The floating facility is designed around the transformation of a cargo ship (type VČ 900 Petra), by reducing its existing superstructure and adding a new part connected to the ship’s system of existing ribs. The pool appears boundless, thanks to its infinite water surface, but offers a variety of depth levels suitable for different types of swimming, activities and user groups (with a maximum depth of 1.5m). At the water surface level, the pool is divided into three parts by troughs. These three parts can be distinguished by different water temperatures, used throughout the year, and adapted to different needs (the pool is designed for year-round operation). The individual parts are designed for children and non-swimmers (paddling, shallow depths), with a relaxation area with gargoyles and underwater elements in the central part of the pool, and for swimmers, with benches along both sides of the pool.
The main idea of the project is to create a central terminal for cruise boats with the required facilities, while achieving the benefit of opening the view from the river bank in the area between the Palacký and Jiráskův bridges. By its nature, the terminal is an intersection between the bank and the river, an amphibious being that belongs to neither the ground nor the water, a distinctive extension of the river bank, and itself, a transformed boat. By clearing the waterfront and concentrating boats in one place, the terminal brings an important quality to the area, redefining existing relationships.
Project’s design draws on a broad base of experience derived from the morphology of ship design, and the visual character of its individual parts follows the traditional shapes used in shipbuilding. It emphases ship minimalism, reflecting this in both the structure and design of the terminal and in its visual logic. Its predominant feature is the balance between the (in)visibility of the terminal and its strong architectural design derived from the nautical morphology, as well as the visual mimicry connecting the terminal with its native environment. Thanks to the optical effect created by the deck edges tapering into cutting edges, it dematerializes more on both sides, which is emphasized by the reflection of the water and sky on both surfaces of the terminal wings. The basic shape is based on the spatial rotation of three propeller blades, which was further shaped with regard to the functional arrangement of the building. The terminal’s appearance is also based on the expressive hull shapes required for hydrodynamics. It evokes the constant (though often imperceptible) movement connected with the flow of the water in the river.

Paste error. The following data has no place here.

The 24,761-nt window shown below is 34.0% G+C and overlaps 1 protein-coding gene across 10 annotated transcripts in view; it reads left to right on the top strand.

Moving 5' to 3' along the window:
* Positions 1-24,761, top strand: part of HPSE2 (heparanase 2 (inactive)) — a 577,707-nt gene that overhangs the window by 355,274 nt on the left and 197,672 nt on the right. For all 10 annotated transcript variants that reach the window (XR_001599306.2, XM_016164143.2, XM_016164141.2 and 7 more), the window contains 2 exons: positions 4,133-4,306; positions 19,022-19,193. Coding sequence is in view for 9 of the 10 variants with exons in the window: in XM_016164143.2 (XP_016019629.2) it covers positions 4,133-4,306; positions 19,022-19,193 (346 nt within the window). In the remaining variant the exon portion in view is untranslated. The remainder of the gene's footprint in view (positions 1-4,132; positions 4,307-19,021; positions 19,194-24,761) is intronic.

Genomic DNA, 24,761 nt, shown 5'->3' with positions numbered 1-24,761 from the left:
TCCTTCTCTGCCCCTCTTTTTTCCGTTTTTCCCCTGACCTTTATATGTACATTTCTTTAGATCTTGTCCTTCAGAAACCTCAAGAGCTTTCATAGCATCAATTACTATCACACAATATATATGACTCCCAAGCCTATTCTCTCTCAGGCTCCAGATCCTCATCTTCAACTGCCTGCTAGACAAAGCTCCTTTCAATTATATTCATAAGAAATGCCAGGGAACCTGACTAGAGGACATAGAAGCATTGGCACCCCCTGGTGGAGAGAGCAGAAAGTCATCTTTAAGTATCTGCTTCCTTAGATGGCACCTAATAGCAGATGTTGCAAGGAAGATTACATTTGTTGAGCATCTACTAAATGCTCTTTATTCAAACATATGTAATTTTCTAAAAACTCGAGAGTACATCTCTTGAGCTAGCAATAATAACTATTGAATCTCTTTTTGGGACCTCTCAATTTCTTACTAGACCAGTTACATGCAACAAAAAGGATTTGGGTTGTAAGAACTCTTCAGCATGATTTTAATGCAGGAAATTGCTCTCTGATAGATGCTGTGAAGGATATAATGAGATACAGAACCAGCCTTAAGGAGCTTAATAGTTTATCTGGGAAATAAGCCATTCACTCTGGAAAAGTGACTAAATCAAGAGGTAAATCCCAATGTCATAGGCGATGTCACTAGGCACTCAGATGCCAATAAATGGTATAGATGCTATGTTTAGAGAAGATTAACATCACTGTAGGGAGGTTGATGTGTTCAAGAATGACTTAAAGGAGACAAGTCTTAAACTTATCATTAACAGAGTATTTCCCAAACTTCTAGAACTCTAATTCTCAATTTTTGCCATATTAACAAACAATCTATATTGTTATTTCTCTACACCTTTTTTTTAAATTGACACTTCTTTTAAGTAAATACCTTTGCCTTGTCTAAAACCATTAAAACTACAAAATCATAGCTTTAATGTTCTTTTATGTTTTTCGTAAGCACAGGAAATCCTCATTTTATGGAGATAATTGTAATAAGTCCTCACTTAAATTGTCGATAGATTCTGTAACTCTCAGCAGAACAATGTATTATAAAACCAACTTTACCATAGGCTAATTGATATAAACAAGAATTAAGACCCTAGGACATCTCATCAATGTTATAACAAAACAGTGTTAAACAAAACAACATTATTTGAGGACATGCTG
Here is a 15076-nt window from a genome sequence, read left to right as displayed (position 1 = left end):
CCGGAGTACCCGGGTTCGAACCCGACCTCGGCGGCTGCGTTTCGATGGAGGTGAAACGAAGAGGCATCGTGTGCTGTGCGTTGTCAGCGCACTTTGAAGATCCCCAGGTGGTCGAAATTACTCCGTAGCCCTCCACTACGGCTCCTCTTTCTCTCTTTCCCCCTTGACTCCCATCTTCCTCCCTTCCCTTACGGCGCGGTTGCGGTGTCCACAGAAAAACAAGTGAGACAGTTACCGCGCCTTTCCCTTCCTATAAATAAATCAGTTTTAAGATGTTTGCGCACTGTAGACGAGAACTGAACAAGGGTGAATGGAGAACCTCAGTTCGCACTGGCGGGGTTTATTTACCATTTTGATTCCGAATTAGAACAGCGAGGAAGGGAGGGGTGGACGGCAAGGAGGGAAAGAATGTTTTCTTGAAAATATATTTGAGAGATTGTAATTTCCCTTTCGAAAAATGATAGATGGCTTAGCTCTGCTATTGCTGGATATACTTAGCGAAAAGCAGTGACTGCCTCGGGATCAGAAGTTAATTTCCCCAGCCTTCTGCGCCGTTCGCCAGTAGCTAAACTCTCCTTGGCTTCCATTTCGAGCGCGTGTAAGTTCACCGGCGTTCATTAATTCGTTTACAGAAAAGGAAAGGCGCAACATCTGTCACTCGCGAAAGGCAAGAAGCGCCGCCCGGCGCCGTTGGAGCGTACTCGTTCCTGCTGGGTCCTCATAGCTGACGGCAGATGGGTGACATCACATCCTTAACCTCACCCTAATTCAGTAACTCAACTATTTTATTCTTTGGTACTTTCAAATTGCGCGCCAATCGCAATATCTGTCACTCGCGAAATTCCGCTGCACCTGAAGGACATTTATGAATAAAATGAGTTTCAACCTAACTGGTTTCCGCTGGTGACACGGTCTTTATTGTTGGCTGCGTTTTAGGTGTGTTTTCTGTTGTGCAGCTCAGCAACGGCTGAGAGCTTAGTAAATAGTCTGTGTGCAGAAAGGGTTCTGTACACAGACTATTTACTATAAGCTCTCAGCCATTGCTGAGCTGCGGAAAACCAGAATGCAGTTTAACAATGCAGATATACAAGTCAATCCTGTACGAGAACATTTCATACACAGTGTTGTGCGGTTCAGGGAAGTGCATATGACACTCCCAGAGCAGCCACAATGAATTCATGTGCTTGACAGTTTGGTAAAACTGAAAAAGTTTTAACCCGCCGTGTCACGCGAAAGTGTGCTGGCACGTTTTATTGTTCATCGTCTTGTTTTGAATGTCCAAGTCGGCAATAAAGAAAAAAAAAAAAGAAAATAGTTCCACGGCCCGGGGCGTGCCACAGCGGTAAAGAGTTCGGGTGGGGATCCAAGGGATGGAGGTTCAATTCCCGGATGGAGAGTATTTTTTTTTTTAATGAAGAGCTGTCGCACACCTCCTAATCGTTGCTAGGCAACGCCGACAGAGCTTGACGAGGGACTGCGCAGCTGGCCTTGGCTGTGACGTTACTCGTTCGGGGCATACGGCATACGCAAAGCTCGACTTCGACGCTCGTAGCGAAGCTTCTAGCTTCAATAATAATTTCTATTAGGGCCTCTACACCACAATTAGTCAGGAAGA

The project focuses on the seemingly marginal issue of toilets, which, however, is of importance in the area, considering the target group includes almost all visitors to the riverfront promenade. The design is not visually suppressed, on the contrary, it strives to achieve a clear character that will identify this part of the embankment. It is based on non-dominance and natural integration into the area. It is spatially submissive, with its body submerged beneath the surface of the water, allowing an unobstructed panoramic view from the river bank.
At the same time, thanks to being positioned directly in the exposed view of the river, it stands out, providing clear orientation and easy access to the public toilets. The individual floating toilets are within view of each other, giving a rhythm to the entire area. The toilets are accessible directly from the riverbank promenade via semi-circular stairs built into the edge of the bank and conform to its shape. Users descend to a lower vestibule in front of the toilet cabins, where they can comfortably wait. Each floating toilet contains 5 cabins. Two cabins on the sides are for men, the two middle cabins are for women and one is unisex. The floating toilets are formed by a diagonally-cut, elliptical steel tube, which, together with the ballast in the bottom, creates a weight equivalence allowing the entire object to be submerged. This body is anchored to a rail below the object, allowing it to rise and fall with the movement of the river.